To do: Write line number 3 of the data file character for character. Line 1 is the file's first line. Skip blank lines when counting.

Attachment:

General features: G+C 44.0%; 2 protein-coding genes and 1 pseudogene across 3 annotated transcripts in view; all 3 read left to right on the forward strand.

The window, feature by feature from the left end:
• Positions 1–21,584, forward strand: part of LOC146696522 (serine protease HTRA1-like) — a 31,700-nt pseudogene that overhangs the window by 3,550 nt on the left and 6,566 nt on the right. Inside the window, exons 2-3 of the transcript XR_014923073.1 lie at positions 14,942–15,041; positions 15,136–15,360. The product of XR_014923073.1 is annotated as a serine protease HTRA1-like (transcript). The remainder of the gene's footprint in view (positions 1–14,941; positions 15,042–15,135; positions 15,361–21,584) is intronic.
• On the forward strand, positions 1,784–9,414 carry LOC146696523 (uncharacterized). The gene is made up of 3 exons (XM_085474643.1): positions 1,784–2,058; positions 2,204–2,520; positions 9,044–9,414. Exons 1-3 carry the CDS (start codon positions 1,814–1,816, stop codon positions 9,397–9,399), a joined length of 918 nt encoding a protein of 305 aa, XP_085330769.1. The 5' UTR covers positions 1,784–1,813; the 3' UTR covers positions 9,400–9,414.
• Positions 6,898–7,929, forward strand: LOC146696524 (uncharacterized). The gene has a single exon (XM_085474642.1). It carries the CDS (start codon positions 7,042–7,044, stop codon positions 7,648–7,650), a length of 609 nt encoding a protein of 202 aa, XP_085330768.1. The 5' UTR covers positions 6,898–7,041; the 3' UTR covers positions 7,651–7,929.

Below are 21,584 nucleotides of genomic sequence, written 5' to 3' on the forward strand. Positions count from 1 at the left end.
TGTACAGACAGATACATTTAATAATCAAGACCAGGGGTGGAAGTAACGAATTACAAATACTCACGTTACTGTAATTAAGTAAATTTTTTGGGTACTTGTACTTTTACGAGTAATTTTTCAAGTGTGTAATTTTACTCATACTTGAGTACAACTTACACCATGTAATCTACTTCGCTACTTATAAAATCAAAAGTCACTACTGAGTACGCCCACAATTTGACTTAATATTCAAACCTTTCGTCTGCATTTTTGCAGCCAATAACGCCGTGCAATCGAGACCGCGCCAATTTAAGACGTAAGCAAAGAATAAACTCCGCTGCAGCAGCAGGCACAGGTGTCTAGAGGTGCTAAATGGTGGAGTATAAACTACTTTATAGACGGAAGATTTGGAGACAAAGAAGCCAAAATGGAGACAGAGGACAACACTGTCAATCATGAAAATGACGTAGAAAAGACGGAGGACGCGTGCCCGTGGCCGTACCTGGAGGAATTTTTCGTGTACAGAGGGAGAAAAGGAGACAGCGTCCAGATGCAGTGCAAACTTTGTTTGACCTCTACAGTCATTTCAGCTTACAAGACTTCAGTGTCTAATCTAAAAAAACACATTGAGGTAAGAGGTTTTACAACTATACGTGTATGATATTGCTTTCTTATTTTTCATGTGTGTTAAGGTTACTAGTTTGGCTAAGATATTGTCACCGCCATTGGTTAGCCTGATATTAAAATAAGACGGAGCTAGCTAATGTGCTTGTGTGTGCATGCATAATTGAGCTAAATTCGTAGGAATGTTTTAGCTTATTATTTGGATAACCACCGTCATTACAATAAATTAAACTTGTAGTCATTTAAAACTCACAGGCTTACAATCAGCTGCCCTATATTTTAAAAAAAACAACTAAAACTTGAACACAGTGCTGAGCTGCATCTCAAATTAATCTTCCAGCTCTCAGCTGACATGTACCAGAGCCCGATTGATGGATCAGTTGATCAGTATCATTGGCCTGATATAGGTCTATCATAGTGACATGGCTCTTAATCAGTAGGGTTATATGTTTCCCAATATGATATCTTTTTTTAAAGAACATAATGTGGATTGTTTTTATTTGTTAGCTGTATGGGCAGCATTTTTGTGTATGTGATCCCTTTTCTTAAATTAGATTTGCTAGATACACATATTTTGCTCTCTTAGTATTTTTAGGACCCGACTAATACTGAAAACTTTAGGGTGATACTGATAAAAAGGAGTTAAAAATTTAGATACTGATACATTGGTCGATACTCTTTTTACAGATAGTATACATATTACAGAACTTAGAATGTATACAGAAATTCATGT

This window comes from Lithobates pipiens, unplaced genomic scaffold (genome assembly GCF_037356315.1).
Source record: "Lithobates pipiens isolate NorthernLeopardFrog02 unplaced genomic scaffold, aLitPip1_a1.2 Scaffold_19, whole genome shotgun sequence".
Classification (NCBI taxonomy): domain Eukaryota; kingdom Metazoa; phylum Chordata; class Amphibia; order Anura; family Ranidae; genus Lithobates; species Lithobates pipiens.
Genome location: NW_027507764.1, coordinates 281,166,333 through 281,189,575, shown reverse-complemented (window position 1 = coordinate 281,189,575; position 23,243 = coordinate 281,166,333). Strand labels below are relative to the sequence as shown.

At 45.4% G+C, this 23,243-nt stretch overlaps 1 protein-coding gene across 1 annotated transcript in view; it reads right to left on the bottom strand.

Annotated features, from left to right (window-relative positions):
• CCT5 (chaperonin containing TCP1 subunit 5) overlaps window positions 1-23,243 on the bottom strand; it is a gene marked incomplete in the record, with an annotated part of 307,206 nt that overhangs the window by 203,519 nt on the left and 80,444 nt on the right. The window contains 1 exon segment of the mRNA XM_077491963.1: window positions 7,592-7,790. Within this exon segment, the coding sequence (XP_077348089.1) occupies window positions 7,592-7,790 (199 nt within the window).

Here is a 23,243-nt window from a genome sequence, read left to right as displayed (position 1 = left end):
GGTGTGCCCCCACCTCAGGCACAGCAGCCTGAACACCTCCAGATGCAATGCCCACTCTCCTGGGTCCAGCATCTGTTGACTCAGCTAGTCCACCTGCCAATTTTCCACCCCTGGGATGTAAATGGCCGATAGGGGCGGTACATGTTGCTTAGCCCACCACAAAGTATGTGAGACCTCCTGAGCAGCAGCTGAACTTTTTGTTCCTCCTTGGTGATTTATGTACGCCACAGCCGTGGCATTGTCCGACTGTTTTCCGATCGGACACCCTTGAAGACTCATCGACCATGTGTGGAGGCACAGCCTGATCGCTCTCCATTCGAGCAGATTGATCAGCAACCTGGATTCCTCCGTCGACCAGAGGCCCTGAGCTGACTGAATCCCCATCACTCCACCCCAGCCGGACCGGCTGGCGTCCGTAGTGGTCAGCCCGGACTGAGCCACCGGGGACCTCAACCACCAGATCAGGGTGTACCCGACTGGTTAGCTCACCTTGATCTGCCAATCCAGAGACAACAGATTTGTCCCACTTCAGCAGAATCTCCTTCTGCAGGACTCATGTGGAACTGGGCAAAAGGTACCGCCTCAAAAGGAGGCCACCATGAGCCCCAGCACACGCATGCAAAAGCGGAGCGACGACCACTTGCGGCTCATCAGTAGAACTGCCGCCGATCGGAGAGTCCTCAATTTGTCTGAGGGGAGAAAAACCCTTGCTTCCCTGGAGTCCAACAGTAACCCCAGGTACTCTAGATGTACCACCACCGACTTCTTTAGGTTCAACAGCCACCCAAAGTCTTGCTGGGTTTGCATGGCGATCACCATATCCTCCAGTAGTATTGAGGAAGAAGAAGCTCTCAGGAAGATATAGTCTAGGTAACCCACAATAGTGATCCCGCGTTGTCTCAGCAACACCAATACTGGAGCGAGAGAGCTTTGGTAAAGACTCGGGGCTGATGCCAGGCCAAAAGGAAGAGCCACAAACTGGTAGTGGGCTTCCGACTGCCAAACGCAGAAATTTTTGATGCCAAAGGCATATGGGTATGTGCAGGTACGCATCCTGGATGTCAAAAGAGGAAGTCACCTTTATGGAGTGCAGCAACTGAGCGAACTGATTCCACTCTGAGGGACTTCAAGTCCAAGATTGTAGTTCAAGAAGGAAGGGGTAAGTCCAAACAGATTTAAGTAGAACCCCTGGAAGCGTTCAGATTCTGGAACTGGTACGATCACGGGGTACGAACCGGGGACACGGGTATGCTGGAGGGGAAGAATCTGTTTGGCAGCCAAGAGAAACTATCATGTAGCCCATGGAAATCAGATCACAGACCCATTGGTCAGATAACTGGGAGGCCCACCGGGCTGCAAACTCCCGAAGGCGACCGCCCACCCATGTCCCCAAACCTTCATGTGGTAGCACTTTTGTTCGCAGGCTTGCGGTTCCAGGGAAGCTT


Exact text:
• Positions 1–21,584, forward strand: part of LOC146696522 (serine protease HTRA1-like) — a 31,700-nt pseudogene that overhangs the window by 3,550 nt on the left and 6,566 nt on the right. Inside the window, exons 2-3 of the transcript XR_014923073.1 lie at positions 14,942–15,041; positions 15,136–15,360. The product of XR_014923073.1 is annotated as a serine protease HTRA1-like (transcript). The remainder of the gene's footprint in view (positions 1–14,941; positions 15,042–15,135; positions 15,361–21,584) is intronic.